This series is comprised of drafts, fair and final copies, Ozalid masters, and manuscript reproductions of works composed by Bernard Rogers. Scores and parts are represented. The materials in the series have been arranged in alphabetical order by title.

N.B. The music manuscripts in Series 2 are housed in storage containers appropriate to their respective dimensions. The varying dimensions of the scores, parts, and copies throughout this series resulted in an inevitable discrepancy between the alphabetical organization and the numeric box order.

Series 3: Published imprints

This series contains 29 published items composed by Bernard Rogers. The materials in this series represent a variety of genres and instrumentations—from cantatas and orchestral works to pieces for solo instrument. The works have been arranged in alphabetical order by title.

Series 4: Sound recordings

This series consists primarily of audio discs (10” and 12” discs) of compositions by Bernard Rogers. Additionally, two audio discs contain works by Rogers’s student Elizabeth Clark, and the sub-series of audio reels are recordings of compositions by various composers from Rogers’s library. The two formats represented, namely audio discs and 7” audio reels, have been assigned to their own respective sub-series, as indicated below:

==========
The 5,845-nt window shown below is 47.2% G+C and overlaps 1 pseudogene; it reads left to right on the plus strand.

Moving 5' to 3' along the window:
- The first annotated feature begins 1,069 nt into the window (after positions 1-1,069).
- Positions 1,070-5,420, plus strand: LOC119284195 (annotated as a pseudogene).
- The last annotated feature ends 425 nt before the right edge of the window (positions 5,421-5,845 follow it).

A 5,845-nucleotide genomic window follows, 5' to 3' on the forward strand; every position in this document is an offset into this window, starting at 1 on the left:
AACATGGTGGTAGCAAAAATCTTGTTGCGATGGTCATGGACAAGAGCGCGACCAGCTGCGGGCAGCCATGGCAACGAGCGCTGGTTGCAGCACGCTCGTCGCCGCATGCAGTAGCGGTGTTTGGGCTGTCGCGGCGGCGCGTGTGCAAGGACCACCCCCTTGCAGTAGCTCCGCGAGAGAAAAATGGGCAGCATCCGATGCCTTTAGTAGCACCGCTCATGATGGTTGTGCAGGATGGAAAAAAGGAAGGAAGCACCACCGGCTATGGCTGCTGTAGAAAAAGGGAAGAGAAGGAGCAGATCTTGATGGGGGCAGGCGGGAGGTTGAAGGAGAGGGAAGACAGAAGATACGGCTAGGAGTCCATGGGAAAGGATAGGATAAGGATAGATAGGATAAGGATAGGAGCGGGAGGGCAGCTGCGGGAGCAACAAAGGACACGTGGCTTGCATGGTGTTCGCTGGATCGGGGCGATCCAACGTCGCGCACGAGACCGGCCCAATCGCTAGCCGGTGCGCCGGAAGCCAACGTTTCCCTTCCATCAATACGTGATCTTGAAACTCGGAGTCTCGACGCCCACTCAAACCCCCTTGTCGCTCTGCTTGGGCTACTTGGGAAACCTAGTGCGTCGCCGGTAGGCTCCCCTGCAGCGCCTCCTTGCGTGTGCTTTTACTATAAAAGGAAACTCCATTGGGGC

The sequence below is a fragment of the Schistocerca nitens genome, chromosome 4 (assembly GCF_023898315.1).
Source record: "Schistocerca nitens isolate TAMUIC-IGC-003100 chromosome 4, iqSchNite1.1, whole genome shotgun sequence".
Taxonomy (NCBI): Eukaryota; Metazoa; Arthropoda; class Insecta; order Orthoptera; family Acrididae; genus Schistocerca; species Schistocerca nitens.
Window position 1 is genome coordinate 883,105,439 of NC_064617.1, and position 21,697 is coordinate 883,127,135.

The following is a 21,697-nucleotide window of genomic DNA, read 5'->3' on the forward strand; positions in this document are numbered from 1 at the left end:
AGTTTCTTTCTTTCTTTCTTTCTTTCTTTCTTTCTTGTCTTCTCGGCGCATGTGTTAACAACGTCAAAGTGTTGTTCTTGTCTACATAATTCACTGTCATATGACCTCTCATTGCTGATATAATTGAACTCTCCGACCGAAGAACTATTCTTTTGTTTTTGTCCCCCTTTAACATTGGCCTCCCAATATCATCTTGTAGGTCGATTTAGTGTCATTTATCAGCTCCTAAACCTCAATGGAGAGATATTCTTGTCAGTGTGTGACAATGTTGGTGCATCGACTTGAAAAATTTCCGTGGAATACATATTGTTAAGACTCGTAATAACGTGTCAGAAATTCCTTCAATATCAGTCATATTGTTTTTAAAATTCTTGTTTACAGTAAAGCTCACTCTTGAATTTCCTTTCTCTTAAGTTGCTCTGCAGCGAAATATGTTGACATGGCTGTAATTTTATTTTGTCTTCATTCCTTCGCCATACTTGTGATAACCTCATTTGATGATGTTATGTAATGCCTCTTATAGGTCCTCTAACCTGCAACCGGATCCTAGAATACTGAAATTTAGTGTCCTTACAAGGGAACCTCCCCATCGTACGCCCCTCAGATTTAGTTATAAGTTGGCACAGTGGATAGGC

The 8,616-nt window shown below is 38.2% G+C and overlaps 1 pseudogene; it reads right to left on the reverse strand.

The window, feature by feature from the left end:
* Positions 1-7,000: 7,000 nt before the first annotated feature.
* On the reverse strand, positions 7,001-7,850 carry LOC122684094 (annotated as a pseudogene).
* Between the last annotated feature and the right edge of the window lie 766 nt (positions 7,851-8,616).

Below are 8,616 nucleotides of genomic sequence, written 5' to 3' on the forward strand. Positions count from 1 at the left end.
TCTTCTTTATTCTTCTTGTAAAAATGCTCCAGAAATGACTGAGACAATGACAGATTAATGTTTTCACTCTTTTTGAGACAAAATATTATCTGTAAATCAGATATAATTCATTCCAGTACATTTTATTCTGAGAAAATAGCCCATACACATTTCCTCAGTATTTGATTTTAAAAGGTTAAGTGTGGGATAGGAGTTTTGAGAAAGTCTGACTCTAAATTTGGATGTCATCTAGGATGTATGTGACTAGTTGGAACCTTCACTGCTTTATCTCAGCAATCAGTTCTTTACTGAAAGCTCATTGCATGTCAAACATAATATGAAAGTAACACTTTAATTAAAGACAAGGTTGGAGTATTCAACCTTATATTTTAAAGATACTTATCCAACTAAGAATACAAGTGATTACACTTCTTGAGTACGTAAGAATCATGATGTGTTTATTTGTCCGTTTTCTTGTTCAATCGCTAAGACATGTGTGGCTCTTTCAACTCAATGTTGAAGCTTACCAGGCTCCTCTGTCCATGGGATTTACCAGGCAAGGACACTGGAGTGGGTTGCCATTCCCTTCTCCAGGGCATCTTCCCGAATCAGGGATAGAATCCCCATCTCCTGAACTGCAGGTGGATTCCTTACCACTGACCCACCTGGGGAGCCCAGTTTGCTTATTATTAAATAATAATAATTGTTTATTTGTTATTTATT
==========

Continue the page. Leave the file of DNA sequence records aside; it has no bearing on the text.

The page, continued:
Sub-series A: Audio discs
Sub-series B: Magnetic reels

Series 5: Personal papers

Sub-series A: Personal papers of Bernard Rogers
This sub-series is comprised of correspondence, press clippings, concert programs, scrapbooks, photographs, and related biographical materials that document Bernard Rogers’s professional activities. The correspondence includes letters to/from Bernard Rogers as well as letters and cards to his wife (later widow), Betty Rogers; this includes condolence cards and memorials received after Prof. Rogers’s death in 1968.

Sub-series B: Documents pertaining to other composers
Prof. Rogers preserved two folders of material pertaining to two of his students, namely Charles Fussell and James Willey. The respective folders contain several concert programs from performances of Fussell’s and Willey’s works and relevant press clippings.

Series 6: Works by other composers

This series contains music by several of Rogers’s students, namely Elizabeth Clark, Charles Fussell, David Gilbert, Sydney Hodkinson, Burrill Phillips, James Willey, and Ruth Shaw Wylie. Also included in this series is a holograph manuscript of a theme for piano by William Wood. Several of the scores included in this series were dedicated to Bernard Rogers or Elizabeth Rogers. Additionally, there is one volume containing four variations on themes by Bernard Rogers composed by four of Rogers’s colleagues in the composition department (likely produced in honor of Rogers’s retirement in 1967).

Series 7: Annotated miniature scores

This series consists of printed music scores, most being miniature orchestral scores, which were heavily annotated by Bernard Rogers. The scores are arranged in alphabetical order by composer surname.